A study published in The New England Journal of Medicine testing omega-3 fatty acids — commonly found in fish oil — in patients with risk factors for cardiovascular disease came up with a pretty wishy-washy conclusion. The take-home message from the study: Fish oil given at the dose used in the trial didn’t reduce cardiovascular mortality and morbidity in the population tested.
Beyond that, it’s hard to draw conclusions, although you’ll hear plenty of media, investors, and even a few doctors make sweeping conclusions.
As I see it, there are three key points that limit the conclusions from the study.
1. Who’s being tested? The large clinical trial enrolled more than 12,500 patients in Italy. How different would the results be for patients in the U.S.? Not only is our genetic makeup potentially different, but so is our diet. If Italians are already getting plenty of omega-3 fatty acids, you might imagine that adding a little extra isn’t likely to do much.
In fact, the group studied was healthier than planned. The primary endpoint of the study was initially cumulative rate of death, nonfatal heart attacks, and nonfatal stroke, but the event rate was lower than expected, so the endpoint was loosened to include admission to the hospital for cardiovascular causes.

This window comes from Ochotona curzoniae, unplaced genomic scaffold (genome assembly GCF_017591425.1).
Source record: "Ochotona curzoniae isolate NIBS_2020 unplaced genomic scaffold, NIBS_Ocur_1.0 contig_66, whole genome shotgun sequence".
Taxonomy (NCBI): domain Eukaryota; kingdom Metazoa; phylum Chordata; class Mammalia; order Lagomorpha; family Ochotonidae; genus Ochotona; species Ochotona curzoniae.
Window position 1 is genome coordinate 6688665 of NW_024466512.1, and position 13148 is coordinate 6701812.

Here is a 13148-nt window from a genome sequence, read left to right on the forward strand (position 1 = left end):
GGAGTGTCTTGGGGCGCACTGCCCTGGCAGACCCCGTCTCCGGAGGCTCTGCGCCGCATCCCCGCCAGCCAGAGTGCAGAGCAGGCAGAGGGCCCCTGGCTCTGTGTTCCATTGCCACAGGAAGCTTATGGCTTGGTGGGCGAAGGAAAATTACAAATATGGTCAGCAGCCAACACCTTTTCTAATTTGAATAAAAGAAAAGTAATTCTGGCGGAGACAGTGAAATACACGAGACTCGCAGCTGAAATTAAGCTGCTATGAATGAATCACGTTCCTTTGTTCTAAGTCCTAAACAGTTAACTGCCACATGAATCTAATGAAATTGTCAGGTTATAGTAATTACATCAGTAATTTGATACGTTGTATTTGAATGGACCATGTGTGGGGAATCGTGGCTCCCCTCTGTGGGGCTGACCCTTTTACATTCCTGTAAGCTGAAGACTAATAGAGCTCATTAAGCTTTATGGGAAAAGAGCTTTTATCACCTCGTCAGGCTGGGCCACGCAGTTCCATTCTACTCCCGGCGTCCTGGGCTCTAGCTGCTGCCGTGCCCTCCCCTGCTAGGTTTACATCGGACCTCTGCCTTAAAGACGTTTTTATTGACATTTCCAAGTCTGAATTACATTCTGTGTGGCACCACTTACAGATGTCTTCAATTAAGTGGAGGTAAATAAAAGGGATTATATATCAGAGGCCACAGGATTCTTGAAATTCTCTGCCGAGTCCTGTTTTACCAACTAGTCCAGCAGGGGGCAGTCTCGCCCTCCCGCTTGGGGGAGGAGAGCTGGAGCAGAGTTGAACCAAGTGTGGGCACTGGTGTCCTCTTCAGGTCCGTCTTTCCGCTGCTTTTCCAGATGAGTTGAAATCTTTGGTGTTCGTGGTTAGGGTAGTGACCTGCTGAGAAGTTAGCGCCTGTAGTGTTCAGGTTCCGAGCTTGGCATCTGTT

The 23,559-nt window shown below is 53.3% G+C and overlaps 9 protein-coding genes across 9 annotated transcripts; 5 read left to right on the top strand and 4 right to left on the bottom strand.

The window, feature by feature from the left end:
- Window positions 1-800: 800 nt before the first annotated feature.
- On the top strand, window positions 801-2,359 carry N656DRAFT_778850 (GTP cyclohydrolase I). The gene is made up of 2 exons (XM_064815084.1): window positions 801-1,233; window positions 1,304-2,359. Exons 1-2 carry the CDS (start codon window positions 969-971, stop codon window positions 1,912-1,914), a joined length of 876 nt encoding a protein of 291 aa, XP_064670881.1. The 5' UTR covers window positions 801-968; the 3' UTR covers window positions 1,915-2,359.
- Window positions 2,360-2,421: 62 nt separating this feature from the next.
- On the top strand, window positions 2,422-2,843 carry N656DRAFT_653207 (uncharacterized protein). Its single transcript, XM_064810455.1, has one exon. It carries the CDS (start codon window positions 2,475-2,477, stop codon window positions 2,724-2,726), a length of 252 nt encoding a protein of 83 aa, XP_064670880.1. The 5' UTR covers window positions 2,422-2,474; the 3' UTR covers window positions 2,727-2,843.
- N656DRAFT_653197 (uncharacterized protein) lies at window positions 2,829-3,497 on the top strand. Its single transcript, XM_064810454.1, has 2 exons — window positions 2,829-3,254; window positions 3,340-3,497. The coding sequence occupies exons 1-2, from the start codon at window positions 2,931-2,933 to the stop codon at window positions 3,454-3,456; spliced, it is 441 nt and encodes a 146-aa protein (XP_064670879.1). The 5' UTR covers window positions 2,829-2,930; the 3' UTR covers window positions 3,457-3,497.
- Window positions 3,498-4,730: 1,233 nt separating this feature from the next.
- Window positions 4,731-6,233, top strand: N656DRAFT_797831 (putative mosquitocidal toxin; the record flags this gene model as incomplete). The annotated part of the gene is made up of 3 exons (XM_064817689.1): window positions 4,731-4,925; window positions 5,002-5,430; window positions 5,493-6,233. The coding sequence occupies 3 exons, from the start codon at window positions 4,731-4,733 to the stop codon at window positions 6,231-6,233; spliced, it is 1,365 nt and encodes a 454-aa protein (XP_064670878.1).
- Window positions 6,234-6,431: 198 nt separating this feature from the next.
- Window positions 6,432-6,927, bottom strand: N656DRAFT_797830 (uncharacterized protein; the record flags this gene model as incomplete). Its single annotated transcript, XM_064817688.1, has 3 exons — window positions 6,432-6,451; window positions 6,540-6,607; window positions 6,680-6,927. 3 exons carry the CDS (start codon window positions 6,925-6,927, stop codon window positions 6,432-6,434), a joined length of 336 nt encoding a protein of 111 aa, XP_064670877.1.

2. What’s the dose? Patients were given 1 gram of omega-3 fatty acids or an olive oil placebo. One gram isn’t a whole lot. The recommended dose for GlaxoSmithKline plc (ADR) (NYSE:GSK)‘s prescription-grade fish oil Lovaza is 4 grams. Ditto for Amarin Corporation plc (ADR) (NASDAQ:AMRN)‘s Vascepa. Omthera Pharmaceuticals Inc (NASDAQ:OMTH)‘s has seen good results with a 2-gram dose of its omega-3 drug Omthera Pharmaceuticals Inc (NASDAQ:OMTH), but that appeared to be due to increased absorption because of the way the drug is prepared.
The difference in doses shows in the measurement of triglycerides, which may contribute to hardening of arteries. In the 1-gram trial, triglycerides fell by 28 milligrams per deciliter compared with 57 mg/dL in a trial testing Lovaza in patients with moderately high triglyceride levels.
3. What’s in your pill? The fish oil supplements you buy at the drugstore are a mix of different omega-3 fatty acids, but eicosapentaenoic acid, or EPA, is believed to be the key ingredient that slows triglyceride formation, because the enzymes that make triglycerides don’t use EPA very effectively and has the added benefit of reducing bad LDL cholesterol.
Vascepa is highly purified EPA, which decreased LDL cholesterol levels by a statistically significant 6.2% from baseline versus placebo in the aforementioned trial testing patients with moderately high triglyceride levels. In the 1-gram trial, however, the authors noted that there were no significant differences in LDL cholesterol between the two groups.